Group 12: Neural Tube Defect


       Neural tube defects (NTDs) are a group of disorders that arise early in ...

       There are three types of NTDs :
           i.   Anencephaly
          ii.   Spina bifida
         iii.   En...
iii.   Ultrasonography
                    A diagnostic test.
                    98% accurate.
     After birth:
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Ntd Group 12


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Ntd Group 12

  1. 1. Group 12: Neural Tube Defect Definition  Neural tube defects (NTDs) are a group of disorders that arise early in fetal development and can cause life- long complications of varying severity  During the first 3-4 weeks of development, specific cells in an embryo curl up and their edges fuse together to form a narrow tube that becomes the foundation of the spinal cord, brain, and the bone and tissues that surround it  This neural tube fusing process usually is complete by 28 days of gestation – before many women even know that they are pregnant  If the tube does not close properly along its entire length, then a NTD will form at the open location Incidence  The true incidence of Neural Tube Defects appears to be decreasing in most parts of the world.  Estimates of rate approximate 0.2-0.4 per 1000 live births  Low socio-economic background  Race/Geographical location - eg: India, China, certain Hispanic subpopulation  Most common presentation of NTD: - Spina Bifida 55% - Anencephaly 45% - Encephalocele 5% Etiology of NTD • Anti-epilepsy medications • Folic acid deficiency • Folate antimetabolites (such as methotrexate) • Hyperthermia in early development • Insulin dependent diabetes melitus • Teratogens-arsenic, mycotoxins • Inherited with multifactorial pattern • Maternal weight and age Risk assessment a. Precise aetiology for the majority of these defects is unknown b. Multifactorial causation (partgenetic)  Family history(2-5% risk if one affected child)  Folate deficiency  Anti-epileptic drugs : Valproic acid, Tegretal  IDDM
  2. 2. Types  There are three types of NTDs : i. Anencephaly ii. Spina bifida iii. Encephalocele  Anencephaly : - Characterized by absence of large part of the brain and the skull. - Causes: failure of closure of the cephalic end of the neural tube - Features: - infants are born without a forebrain - The remaining brain tissue is often exposed; it is not covered by bone or skin  Spina bifida : - (a congenital malformation) in which there is a bony defect in the vertebral column - so that part of the spinal cord, which is normally protected within the vertebral column, is exposed - caused by : the failure of the neural tube to close during embryonic development - Types of SB : i. Spina bifida occulta (closed): 20% ii. Spina bifida manifesta (open): 80% o Meningocele: CSF only o Meningomyelocele( CSF+ Nerve fibers)  Encephalocele : - Is a severe birth defect - Caused by incomplete development of the skull that subsequently allows part of the brain to protrude through the hole in the skull - Babies with encephalocele ordinarily don't survive very long after birth, and if they do survive, they usually are severely mentally retarded Diagnosis  Can be done prenatal or after birth  Prenatal screening: i. Measuring maternal serum alpha fetoprotein(AFP)  This is the first prenatal screening done at 15-20 weeks of gestation.  AFP is the major serum protein in early embryonic life. It is believed to be involved in preventing fetal immune rejection and is first made in the yolk sac and then later in the GI system and liver of the fetus.  AFP goes from the fetal blood stream to the fetal urinary tract, where it is excreted into the maternal amniotic fluid. It can also leak into the amniotic fluid from open neural tube defects in which the fetal blood stream is in direct contact with the amniotic fluid.  Concentration of more than 1000 ng/mL is indicative for NTD (normal:500 ng/mL)  More than 75% accurate.  Determining precise gestational age is essential because fetal AFP levels are age specific and can peak in a normal fetus at 12-15 weeks' gestation. ii. Measuring AFP in amniotic fluid (amniocentesis)  A diagnostic test.  More accurate especially at 15-20 weeks of gestation.  Detects approximately 98% of all neural tube defects.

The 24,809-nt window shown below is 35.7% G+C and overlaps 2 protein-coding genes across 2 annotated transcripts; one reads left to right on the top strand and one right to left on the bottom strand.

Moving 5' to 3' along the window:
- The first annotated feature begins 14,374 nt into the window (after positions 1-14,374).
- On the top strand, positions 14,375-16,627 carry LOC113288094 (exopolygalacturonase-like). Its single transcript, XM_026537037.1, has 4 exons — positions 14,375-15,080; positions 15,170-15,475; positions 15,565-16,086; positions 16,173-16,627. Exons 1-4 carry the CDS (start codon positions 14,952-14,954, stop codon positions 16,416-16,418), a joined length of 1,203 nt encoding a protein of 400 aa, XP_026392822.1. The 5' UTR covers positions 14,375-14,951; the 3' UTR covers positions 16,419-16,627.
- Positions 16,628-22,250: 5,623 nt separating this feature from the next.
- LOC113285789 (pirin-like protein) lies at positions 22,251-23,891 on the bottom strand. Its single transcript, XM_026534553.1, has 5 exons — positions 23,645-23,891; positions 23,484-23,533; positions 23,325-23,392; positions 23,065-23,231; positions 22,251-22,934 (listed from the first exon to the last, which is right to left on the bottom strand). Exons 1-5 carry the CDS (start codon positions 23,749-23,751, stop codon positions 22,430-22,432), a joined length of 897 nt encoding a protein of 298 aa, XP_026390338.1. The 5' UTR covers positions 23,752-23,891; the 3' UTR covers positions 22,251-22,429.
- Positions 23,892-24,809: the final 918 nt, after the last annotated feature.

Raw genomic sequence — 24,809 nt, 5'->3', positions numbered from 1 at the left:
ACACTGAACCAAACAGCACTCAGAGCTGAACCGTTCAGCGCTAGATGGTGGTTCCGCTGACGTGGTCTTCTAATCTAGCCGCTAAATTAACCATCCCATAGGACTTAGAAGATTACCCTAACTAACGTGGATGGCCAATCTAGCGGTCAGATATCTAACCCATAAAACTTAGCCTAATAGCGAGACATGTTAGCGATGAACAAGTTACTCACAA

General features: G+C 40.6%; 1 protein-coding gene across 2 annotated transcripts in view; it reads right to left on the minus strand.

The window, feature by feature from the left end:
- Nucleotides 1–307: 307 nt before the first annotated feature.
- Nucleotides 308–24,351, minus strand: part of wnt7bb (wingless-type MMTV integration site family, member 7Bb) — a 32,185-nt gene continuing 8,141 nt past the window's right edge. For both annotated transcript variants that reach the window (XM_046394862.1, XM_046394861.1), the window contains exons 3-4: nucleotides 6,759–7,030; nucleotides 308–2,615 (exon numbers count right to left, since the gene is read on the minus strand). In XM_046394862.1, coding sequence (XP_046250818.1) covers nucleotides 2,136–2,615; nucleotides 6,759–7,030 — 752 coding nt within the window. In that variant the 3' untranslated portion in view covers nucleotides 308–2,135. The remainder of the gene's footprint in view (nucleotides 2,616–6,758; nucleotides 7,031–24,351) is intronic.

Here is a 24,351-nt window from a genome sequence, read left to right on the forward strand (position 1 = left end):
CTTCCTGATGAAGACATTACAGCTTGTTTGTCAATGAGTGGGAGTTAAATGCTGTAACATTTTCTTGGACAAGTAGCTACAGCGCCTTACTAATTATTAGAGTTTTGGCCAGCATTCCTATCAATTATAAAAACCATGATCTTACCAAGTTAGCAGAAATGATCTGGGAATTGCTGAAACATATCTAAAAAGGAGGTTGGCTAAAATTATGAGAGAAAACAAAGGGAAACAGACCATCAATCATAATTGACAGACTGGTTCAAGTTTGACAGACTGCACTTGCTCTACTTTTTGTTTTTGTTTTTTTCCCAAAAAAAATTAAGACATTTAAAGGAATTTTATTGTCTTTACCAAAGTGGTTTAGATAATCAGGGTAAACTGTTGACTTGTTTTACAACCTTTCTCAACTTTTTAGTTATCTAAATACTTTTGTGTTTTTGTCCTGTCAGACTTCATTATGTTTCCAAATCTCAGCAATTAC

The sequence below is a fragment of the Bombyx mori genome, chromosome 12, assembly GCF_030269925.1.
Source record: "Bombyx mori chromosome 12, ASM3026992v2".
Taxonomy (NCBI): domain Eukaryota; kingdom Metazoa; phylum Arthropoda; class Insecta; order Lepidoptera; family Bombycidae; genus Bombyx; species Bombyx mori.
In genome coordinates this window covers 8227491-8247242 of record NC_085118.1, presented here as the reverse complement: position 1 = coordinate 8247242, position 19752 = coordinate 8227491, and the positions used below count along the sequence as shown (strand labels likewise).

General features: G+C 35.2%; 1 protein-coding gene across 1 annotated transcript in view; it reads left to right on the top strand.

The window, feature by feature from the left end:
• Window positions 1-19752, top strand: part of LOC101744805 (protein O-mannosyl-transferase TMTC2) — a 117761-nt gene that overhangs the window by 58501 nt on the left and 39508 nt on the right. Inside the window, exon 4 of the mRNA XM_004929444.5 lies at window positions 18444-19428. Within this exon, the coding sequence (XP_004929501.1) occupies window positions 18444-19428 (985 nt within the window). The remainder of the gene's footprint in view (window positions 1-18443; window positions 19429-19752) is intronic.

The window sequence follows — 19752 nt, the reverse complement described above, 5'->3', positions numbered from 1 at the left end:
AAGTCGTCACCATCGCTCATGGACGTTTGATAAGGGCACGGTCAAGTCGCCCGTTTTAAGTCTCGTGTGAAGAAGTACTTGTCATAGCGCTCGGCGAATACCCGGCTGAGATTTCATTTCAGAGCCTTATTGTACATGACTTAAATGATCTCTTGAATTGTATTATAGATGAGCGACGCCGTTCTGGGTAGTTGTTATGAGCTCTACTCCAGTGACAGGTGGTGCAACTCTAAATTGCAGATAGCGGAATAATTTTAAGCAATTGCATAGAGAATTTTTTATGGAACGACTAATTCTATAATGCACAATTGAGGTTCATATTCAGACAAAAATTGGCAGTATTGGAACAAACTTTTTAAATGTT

3. 3. iii. Ultrasonography  A diagnostic test.  98% accurate.  After birth: i. Physical exam ii. Spine X-ray iii. CT or MRI Treatment  In utero: Surgery  Covering the neural placode with skin to decrease the damage inflicted to the exposed neural structures by amniotic fluid.  Closure of neural placode to decrease loss of CSF.  After birth:  Depends on the type of spina bifida.  Spina bifida occulta usually requires no treatment as it causes no symptoms  Spina bifida manifests require surgery often within the first 24 to 48 hours: - To protect the exposed spinal cord. - Help preserve whatever nerve function the baby has. - Help prevent infection of the exposed nerves and other tissues. Prognosis  Depends on the nature of the defect and associated malformation  Infections  Associated motor and sensory problems, particularly lower limb  Associated learning disability, developmental delay and hearing impairment  Bladder and bowel dysfunction Prevention  Periconceptional folic acid supplementation can prevent most neural tube defects if widely used. Supplementation must begin before conception for it to be effective.  To prevent first occurrence, women who are planning to become pregnant should take 400mcg folic acid daily before conception and during first 12 weeks of pregnancy. To prevent recurrence, 5mg/day folic acid should be taken.  Food fortification with the addition of folate to grain products is considered the most effective method of ensuring adequate intake of folic acid in pregnant women.